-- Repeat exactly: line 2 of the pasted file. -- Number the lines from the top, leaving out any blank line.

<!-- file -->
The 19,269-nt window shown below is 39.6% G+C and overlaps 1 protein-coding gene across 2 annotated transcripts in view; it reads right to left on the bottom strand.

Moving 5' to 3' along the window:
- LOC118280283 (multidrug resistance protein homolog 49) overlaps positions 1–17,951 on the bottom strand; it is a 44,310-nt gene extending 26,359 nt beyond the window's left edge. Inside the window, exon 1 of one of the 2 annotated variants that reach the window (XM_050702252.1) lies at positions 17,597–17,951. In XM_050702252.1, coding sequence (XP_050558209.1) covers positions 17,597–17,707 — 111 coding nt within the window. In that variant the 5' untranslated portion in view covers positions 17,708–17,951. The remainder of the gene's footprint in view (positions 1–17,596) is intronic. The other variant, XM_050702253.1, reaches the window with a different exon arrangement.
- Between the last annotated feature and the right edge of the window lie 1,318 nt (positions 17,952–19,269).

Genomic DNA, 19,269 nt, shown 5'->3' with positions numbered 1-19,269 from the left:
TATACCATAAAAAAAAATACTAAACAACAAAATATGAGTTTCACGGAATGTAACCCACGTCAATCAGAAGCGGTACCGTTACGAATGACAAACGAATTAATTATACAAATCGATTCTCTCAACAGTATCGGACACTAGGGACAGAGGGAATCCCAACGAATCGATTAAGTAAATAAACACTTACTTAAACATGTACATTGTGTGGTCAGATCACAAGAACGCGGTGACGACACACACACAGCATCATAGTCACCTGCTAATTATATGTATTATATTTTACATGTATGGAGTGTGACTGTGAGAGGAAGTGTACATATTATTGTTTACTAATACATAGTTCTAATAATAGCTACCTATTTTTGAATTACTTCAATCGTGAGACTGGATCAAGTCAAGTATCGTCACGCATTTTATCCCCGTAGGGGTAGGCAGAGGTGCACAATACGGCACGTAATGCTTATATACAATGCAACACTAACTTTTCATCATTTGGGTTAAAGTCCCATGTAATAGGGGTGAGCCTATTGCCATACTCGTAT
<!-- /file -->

Moving 5' to 3' along the window: